You remember the warnings from childhood. "A tree will grow in your stomach and kill you!" "You can be poisoned by peach pits!" "Swallowing apple seeds will put you in the hospital!" You learned to spit them out and throw them away. But how much is fact, and how much urban legend?
Many fruit seeds, including apples, cherries, peaches and apricots, contain amygdalin, a compound of cyanide and sugar. Amygdalin breaks down into the deadly poison hydrogen cyanide (HCN) when digested.
The risk of cyanide poisoning from accidentally swallowing apple and cherry seeds is very low. The amount of cyanide ingested when eating a single apple or a handful of cherries is low enough that your body will simply detoxify the substance and pass it harmlessly out of your system. Additionally, these seeds have a thick coating which protects them through the digestive process. You'd have to chew them up to make contact with the amygdalin.
Peach and apricot pits contain amygdalin in more dangerous amounts, but those seeds are too large to swallow accidentally. And you'd have to pry open the pit to get at the cyanide-bearing kernel in the first place.
Parents should be especially careful not to give their babies fruit with seeds inside. Even snack foods like sunflower or pumpkin seeds can be problematic. It's too easy for a baby to inhale the seed or choke on it. Play it safe and don't give your baby seeds until age 3.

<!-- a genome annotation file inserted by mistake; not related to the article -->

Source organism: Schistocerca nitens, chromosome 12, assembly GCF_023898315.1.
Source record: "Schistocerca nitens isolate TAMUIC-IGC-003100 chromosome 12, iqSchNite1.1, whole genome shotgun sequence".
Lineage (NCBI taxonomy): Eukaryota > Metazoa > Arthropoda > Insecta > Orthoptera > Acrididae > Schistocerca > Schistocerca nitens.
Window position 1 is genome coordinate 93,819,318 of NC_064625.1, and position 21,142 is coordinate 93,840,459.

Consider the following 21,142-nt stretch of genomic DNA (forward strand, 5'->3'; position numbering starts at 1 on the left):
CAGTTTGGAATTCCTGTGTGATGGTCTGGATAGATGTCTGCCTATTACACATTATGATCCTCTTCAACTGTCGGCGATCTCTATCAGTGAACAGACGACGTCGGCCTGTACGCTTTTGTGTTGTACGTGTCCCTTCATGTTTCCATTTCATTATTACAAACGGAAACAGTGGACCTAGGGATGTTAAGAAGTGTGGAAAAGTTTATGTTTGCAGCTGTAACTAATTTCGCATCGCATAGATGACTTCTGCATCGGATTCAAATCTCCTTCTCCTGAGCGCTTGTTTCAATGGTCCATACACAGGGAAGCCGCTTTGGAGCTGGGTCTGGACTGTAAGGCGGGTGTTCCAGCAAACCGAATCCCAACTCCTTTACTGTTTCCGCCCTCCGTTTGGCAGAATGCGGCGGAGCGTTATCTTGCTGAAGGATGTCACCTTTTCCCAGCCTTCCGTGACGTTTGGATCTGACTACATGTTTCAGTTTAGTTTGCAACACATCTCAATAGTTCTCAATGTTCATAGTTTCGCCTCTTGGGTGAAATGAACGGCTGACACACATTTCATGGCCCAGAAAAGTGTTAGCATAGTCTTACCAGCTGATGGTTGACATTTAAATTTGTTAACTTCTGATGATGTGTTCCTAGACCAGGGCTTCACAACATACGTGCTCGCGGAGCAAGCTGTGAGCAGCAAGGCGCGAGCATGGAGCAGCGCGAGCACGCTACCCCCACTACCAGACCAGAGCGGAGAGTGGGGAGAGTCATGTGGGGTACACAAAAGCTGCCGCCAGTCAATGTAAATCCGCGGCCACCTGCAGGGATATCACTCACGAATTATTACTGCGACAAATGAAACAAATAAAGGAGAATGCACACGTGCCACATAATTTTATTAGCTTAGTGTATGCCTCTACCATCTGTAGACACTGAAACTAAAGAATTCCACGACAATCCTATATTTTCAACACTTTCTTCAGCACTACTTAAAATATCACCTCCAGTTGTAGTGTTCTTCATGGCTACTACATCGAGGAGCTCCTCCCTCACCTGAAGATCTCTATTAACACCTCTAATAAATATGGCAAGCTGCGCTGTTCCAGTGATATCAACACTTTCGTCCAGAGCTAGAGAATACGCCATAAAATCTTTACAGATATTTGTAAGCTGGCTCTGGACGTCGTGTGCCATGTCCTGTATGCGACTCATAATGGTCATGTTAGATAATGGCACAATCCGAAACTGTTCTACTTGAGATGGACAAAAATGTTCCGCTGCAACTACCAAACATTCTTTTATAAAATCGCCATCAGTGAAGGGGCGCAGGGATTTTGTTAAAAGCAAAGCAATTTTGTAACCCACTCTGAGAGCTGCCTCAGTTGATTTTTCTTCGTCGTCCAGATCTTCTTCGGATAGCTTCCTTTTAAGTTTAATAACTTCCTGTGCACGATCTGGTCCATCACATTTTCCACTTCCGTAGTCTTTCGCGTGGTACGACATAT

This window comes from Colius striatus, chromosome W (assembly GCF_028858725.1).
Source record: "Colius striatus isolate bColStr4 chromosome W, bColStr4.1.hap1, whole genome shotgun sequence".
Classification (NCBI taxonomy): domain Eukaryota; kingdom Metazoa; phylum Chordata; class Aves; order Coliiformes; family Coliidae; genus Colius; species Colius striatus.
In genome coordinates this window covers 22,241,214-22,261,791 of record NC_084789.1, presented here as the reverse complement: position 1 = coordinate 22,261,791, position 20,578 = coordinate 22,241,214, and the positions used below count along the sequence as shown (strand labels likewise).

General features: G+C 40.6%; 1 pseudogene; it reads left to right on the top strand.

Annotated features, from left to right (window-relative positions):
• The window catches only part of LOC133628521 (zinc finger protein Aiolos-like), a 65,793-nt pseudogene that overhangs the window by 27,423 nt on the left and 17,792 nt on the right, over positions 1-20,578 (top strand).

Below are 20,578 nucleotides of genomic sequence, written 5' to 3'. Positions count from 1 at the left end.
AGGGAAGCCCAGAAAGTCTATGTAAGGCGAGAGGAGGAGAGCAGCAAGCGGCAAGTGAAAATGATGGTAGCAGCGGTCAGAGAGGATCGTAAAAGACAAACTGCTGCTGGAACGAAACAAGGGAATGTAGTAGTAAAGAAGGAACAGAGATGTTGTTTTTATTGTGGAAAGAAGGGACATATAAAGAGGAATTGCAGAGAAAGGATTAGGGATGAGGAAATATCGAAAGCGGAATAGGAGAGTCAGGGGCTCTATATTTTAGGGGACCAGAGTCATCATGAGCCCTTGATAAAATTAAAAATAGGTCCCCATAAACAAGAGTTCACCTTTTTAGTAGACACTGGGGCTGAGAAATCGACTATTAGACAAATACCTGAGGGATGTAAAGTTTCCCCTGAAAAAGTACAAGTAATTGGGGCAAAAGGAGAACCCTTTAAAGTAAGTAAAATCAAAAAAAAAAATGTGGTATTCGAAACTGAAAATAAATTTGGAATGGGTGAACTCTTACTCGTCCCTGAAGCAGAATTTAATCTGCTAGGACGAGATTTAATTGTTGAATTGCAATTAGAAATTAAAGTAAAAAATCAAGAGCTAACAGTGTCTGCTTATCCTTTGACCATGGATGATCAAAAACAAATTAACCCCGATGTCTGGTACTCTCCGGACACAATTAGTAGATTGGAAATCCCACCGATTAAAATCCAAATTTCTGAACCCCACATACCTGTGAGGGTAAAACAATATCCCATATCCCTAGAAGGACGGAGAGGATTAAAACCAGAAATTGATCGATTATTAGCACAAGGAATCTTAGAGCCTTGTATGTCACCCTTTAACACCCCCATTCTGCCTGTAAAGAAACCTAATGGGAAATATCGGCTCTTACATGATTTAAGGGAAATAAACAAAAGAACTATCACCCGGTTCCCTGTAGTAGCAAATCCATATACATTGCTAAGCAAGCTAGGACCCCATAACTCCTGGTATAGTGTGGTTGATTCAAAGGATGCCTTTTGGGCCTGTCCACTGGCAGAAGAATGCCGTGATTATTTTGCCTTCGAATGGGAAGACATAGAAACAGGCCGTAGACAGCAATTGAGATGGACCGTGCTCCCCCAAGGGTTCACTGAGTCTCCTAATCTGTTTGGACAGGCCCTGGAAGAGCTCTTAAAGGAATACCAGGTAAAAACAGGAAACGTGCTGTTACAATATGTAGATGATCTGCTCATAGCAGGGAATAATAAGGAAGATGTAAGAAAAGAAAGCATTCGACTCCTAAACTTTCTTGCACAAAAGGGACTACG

Swallowing seeds whole presents a small risk of intestinal injury. Sharp edges, such as the pointed ends of apple and pear seeds, have the potential to tear or perforate the intestines. Swallowing a large number of seeds can result in intestinal blockage or obstruction. These aren't common problems, but if you experience fever, nausea, vomiting or severe abdominal pain after swallowing seeds, seek medical help immediately.
The common belief that swallowing seeds can cause appendicitis is factual, but incidents are vanishingly rare. A study discussed by an article in the Medical Journal of Australia found that among 1,409 diagnoses of acute appendicitis between 1972 and 1997, only one involved a fruit seed in the appendix.
If you grew up believing the scare story about a tree in your tummy, you can breathe a long-overdue sigh of relief. According to Dr. Gordon Rogers, the environment in your stomach is inhospitable to seed germination. Seeds need oxygen to sprout, and there's none to be had in your stomach. Also, germination takes three to five days, by which time you've already passed the seed out of your body.. Rest assured, swallowing seeds won't turn you into a walking greenhouse.
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